Chinese oil demand growth slows again-IEA
China's rapid oil demand growth turned negative in April as Chinese refiners ran down stocks and cut petroleum product imports, the International Energy Agency said on Friday.
For the second successive month the IEA, in its oil market report, cut its 2005 forecast for China's oil demand growth.
But the agency said world demand is being supported by continued strength in U.S. and developed Asian economies, leaving its forecast for 2005 global demand growth little changed at 1.78 million barrels a day, 2.2 percent.
The IEA now sees 2005 China growth of 460,000 barrels a day, 7.1 percent, down 10,000 bpd from last month's report and off from last year's 860,000-bpd, 15.4-percent growth.
The reduced forecast follows a 2.8 percent decline in apparent Chinese demand growth in April versus April 2004, when demand rose by 18.9 percent year-on-year.
Chinese refiners cut oil product imports sharply in April, although crude imports continued to rise.
"A part of the decline in product imports can be traced to the government policy of limiting increases in the price of key products such as diesel," said the IEA.
"This has discouraged imports of internationally priced products, encouraged exports and limited the incentive of small 'teapot' refineries to refine relatively high-priced fuel oil imports.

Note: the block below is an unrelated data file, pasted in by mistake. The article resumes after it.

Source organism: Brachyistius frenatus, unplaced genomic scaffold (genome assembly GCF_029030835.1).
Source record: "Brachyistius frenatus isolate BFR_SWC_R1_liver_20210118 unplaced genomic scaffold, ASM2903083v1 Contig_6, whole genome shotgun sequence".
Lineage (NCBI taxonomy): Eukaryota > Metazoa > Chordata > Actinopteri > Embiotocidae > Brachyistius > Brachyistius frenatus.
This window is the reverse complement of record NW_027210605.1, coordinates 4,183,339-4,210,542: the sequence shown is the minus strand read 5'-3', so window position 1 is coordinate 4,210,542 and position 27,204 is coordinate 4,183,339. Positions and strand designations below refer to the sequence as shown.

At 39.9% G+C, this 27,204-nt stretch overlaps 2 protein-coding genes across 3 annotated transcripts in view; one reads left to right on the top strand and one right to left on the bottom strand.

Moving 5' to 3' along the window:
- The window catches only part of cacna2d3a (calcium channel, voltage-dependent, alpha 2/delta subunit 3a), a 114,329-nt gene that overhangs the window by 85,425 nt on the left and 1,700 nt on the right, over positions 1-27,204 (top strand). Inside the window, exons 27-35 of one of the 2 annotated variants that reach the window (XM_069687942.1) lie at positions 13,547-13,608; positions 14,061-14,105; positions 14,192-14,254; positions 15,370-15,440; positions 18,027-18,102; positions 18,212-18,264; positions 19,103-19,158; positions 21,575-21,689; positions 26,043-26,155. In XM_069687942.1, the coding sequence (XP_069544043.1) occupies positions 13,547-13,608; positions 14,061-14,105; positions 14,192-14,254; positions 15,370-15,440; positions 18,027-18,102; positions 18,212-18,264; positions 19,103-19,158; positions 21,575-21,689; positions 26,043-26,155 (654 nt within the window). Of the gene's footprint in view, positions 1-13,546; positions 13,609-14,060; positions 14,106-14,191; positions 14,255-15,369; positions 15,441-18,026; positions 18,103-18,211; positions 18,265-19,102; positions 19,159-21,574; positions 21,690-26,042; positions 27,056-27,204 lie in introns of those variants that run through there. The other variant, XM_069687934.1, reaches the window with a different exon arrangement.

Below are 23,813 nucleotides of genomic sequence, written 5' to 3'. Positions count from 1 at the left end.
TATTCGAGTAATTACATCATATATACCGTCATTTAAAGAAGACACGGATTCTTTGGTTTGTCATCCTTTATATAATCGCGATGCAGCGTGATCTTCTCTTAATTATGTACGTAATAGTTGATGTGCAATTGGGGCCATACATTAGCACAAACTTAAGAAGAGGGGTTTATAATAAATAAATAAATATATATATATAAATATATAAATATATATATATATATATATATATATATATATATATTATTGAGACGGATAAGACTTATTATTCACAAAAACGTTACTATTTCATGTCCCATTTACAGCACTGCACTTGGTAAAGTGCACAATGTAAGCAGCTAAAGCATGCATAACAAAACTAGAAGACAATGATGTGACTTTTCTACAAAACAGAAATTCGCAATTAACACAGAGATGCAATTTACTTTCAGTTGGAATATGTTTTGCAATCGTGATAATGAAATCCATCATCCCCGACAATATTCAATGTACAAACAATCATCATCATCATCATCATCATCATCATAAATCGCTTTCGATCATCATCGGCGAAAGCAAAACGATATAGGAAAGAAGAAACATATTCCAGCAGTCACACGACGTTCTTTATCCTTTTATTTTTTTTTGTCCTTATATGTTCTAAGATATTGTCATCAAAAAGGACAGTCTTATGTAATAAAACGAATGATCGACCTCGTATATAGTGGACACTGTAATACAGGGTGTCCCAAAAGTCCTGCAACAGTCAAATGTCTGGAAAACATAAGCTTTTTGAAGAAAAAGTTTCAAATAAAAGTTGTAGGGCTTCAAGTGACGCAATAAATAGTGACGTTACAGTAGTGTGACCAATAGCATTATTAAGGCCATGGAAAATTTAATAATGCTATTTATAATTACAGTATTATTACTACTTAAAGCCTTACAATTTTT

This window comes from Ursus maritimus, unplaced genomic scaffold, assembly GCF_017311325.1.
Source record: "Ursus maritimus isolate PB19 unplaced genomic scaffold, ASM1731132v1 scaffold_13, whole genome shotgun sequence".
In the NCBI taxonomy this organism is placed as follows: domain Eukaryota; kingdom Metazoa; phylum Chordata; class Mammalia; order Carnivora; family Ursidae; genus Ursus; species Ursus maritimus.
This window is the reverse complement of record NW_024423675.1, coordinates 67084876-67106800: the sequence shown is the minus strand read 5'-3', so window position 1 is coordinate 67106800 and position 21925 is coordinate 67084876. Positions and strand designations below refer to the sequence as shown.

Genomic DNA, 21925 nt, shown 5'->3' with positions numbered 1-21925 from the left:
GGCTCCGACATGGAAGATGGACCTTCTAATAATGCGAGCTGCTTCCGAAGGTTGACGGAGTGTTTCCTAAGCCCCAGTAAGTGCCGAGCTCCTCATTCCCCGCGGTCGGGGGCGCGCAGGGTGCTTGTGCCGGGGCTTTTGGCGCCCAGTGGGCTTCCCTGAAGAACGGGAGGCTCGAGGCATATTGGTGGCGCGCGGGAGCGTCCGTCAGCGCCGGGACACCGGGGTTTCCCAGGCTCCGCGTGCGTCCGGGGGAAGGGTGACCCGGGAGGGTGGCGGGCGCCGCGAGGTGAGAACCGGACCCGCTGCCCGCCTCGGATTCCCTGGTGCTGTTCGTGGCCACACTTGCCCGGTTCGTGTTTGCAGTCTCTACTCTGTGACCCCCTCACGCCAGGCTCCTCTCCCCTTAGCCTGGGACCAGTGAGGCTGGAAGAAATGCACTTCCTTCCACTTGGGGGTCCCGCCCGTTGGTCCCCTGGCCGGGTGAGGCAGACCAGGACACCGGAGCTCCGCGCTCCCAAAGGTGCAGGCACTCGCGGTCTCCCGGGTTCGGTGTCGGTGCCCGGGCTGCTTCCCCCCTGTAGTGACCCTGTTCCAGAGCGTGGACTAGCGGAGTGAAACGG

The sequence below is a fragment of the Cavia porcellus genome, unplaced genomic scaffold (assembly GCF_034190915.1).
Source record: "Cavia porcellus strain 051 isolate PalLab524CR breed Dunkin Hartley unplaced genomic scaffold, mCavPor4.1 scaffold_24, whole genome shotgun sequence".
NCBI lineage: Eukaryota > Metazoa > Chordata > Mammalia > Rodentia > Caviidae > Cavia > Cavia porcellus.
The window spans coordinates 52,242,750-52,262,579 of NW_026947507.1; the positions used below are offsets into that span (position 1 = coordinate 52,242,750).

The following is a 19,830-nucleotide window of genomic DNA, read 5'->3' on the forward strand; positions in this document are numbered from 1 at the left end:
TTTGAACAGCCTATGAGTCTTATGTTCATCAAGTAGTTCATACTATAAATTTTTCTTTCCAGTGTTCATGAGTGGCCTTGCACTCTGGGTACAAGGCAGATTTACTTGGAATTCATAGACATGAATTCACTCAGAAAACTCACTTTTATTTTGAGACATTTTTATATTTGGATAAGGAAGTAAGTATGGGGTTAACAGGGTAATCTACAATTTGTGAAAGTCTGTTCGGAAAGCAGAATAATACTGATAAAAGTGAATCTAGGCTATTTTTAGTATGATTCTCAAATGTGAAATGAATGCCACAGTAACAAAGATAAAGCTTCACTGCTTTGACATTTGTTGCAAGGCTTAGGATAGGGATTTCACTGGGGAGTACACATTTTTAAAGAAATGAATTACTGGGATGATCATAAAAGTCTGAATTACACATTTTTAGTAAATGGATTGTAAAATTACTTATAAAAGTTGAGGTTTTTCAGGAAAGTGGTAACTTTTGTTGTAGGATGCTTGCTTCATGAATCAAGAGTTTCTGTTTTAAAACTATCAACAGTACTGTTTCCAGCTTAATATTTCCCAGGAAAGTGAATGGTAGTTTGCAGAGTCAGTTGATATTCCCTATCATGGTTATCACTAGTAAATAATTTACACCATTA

In addition, power prices have been set at levels which discourage the use of fuel oil, the IEA said.
But demand growth may accelerate again in the second half of the year.
"Chinese demand growth is projected to recover in the second half of 2005, partly because the 2004 baseline is lower, but there is downside risk to our projection," the agency said.
That assumption means the IEA revised higher its forecast for global demand growth in the second half of the year.
While second quarter world demand growth was 220,000 bpd slower than expected at 1.36 million bpd, growth in the second half is likely to be more than previously thought, the IEA said. Projections for world third and fourth quarter growth were revised higher by an average 200,000 bpd to growth of 2.1 million bpd and 1.9 million respectively.
That means higher demand for OPEC crude in the fourth quarter at 29.6 million bpd, an upward revision of 300,000 bpd from last month's report.
OPEC output in May was estimated at 29.26 million bpd, off 55,000 bpd because of lower Iraq, UAE and Venezuela output.